Throughout life as a diabetic we get to meet others who are new to the condition. The newness can be overwhelming, scary, and damn right unfair. This overview is designed not to make everything rosy again, but to give some tips and confidence to those off us “new to the club”, whether it be as a care giver or an actual patient.
So, take a deep breath (breath in …… breath out- I know you are feeling better already) as we explore
I have just been diagnosed with Diabetes – What Now?
Well it never hurts to have too many deep breaths, so take another couple.
1. You are going to go through stages
When dealing with challenges in life, there are always stages of emotions that people go through. There is disbelief, followed by anger, then sorrow, until life returns to normal. Don’t feel bad for any of these emotions, it is completely normal. The trick is to wade through each one, and not get stuck.
2.Diabetes is not a death sentence
The average life expectancy of type 1 diabetics is significantly greater now. The good news for you, is that the life expectancy is from populations that did not have access to the modern medicine or understanding of the disease that we have today. Good control and a healthy lifestyle could actually mean in the future that diabetics can expect a longer life than those without it. The key is to have good control (if you are feel like reading more on this, I wrote further info here).
3.Diabetes does not mean an end to dreams
Many people have succeeded as a direct result of diabetes. Sebastien Sasseville, was the first Canadian Type 1 to summit Everest, a quest he began AFTER his diabetes diagnosis. Sir Stephen Redgrave, won his final and perhaps most important gold medal at the 2000 Olympics, rowing as a type 1 diabetic. Bottom line, it is not a dream killer.
4.Your diabetes can fit your life – not the other way round
All to often when diagnosed with diabetes, people think that everything now must change. The truth is, your diabetes can be managed to fit your life. If you are a back country skier, finding glucose gels that are light weight to manage hypos allows for easy transport. If you are an avid sportsmen, then working out through trial and error what works with the meds you take, is the approach; Giving up your life and your loves is not the answer. (you can find out more info on the right to choose here).
5.Kids, Eyesight, and Keeping your limbs
Yes you can have kids, no it won’t make you sterile and no you won’t necessarily loose your eyesight, provided good control is maintained. The same applies to keeping fingers and toes.
6.The Diabetic Disease is Better Understood
Since the discovery of insulin by Banting, Best, Macleod and Collop (yes there were actually four scientists that discovered it), the understanding of type 1 diabetes has increased exponentially. While we haven’t found the cure yet, the devices that have come to market, sure have made our lives easier. This, if nothing else, should give us hope for what is around the corner. Soon there will be an all inclusive feedback system (called a closed loop system) which will take the guess work out of managing it (by soon, I mean in medical terms which is 3-4 years, depending on where you live). Whether a cure is found in the next 20 years or not, we know one thing, currently management is better than it has ever been, and 20 years from now, it will be better than it is today. Don’t waste your time complaining about there being no cure, either find one yourself, or use the technology available now.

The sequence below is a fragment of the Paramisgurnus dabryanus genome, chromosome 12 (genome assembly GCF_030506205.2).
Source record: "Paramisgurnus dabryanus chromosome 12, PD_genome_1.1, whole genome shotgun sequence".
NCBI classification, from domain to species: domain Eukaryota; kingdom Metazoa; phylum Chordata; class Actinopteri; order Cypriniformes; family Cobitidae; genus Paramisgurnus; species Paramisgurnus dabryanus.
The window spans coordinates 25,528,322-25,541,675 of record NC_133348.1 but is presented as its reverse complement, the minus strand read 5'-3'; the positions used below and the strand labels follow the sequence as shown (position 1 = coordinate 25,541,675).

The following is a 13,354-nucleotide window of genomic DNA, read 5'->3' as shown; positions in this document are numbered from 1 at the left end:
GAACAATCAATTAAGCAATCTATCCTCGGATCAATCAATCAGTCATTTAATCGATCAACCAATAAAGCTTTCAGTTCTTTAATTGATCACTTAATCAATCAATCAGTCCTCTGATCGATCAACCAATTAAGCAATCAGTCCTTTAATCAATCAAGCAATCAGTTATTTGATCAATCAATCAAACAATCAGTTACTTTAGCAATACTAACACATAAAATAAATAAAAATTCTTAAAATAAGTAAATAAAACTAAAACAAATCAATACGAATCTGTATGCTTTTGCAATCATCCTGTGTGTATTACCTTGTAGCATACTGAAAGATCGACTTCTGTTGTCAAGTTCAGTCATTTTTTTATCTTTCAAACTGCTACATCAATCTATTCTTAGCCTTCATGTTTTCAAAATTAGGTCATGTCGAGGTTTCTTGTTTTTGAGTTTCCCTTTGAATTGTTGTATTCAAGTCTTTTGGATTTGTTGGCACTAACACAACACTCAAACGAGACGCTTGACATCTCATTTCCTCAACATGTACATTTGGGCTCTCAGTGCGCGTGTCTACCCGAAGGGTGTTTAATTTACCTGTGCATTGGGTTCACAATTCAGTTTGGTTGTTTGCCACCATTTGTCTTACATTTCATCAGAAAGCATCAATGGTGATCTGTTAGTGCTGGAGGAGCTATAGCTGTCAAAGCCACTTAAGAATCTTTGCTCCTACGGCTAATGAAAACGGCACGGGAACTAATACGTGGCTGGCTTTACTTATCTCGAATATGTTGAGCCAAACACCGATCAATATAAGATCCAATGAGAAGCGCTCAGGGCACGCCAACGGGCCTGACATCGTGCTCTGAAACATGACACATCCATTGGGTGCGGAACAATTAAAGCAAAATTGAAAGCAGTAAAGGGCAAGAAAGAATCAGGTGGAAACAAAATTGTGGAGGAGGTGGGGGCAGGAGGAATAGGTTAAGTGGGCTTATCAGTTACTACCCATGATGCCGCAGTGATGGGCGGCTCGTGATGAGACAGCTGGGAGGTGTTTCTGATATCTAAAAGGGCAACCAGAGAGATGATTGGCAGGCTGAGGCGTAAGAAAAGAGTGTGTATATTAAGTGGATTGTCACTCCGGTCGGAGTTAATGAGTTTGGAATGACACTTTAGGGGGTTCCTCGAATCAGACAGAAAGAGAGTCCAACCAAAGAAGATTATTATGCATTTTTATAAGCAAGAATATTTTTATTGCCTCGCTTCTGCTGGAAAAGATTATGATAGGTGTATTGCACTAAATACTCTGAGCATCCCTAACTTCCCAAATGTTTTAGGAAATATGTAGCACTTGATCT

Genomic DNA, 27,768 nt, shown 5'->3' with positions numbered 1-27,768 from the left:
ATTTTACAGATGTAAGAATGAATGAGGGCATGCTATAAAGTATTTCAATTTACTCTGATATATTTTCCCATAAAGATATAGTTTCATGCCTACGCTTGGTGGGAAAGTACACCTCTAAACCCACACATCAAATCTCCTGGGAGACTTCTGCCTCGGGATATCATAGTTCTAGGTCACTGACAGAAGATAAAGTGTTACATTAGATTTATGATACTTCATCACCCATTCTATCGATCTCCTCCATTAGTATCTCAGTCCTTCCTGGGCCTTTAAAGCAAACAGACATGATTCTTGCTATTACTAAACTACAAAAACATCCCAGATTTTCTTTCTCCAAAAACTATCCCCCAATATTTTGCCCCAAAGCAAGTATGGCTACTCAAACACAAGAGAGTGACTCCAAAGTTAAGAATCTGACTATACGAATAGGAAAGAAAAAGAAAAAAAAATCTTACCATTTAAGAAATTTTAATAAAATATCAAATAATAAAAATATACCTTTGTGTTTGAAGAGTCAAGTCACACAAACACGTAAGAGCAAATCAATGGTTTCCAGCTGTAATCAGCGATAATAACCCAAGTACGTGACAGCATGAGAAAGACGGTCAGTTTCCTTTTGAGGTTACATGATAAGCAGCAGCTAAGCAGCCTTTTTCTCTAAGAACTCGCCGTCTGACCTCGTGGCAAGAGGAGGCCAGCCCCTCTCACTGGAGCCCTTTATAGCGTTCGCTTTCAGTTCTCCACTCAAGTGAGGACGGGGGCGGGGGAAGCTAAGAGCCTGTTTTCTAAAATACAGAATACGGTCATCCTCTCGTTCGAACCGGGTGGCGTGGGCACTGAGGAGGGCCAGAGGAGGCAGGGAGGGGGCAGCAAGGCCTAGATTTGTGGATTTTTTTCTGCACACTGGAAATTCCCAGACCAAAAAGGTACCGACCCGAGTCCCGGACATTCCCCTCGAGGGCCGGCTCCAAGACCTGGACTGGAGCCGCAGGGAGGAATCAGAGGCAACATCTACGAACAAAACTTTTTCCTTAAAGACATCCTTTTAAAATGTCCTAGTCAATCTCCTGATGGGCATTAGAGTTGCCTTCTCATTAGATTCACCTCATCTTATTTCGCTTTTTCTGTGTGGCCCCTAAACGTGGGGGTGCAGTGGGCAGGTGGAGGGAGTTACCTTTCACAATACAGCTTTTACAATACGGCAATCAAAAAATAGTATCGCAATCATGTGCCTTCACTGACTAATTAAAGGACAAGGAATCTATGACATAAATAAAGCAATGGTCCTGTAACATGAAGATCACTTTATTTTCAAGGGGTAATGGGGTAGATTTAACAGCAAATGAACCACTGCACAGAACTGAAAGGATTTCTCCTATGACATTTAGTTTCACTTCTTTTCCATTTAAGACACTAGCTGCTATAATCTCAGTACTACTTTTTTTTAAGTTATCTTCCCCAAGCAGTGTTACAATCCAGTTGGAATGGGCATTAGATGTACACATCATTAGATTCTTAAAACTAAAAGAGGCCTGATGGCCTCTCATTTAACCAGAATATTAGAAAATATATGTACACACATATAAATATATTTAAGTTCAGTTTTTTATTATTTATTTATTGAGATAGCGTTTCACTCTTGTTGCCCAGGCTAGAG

7.There is a huge diabetic community for support
Whether you find it online or find it through you education centre, there are people who share your struggles (my facebook page is here if you want to connect). Just remember, there are a lot of different opinions on how to best approach the disease. The way to know what works for you, is it will feel right when you discover it. I have some basic guiding principles when it comes to online information as this can be a minefield of info. If someone or something isn’t working for you, then find something or someone that does. It is your right and it is your life.
8.The options for Diabetes that get shown to you, are not the only ones
Whilst having a health care team is awesome and I would thoroughly recommend you use them, be aware they often give you a device or insulin based on a system. One hospital I know, gives one brand to odd chart numbers and another brand to even chart numbers. This is not exactly giving the patient the choice that works best for them. Make sure you are fully informed of what is available in your country by going to pharmacies and asking to be shown everything from devices to drugs. Do your own research on the net. Here are some options you might not have been aware of.
9.Take the pressure off
Whilst I am a big advocate for great control, I don’t mean you have to be perfect. You are trying to do the job of an organ in the body, without the feedback systems in place that the body has. For this reason you need to give yourself a break and realize there are going to be mistakes made. When they occur, congratulate yourself for sticking with it, and see if there is something to be learned from the experience. Diabetes is all about your next blood test. Forget any ones that were not in the range, and move to the next one.
Hopefully this helped those of you who are newly diagnosed, or even those of you who have lived with it for years. Now all that remains, is to go forth and test.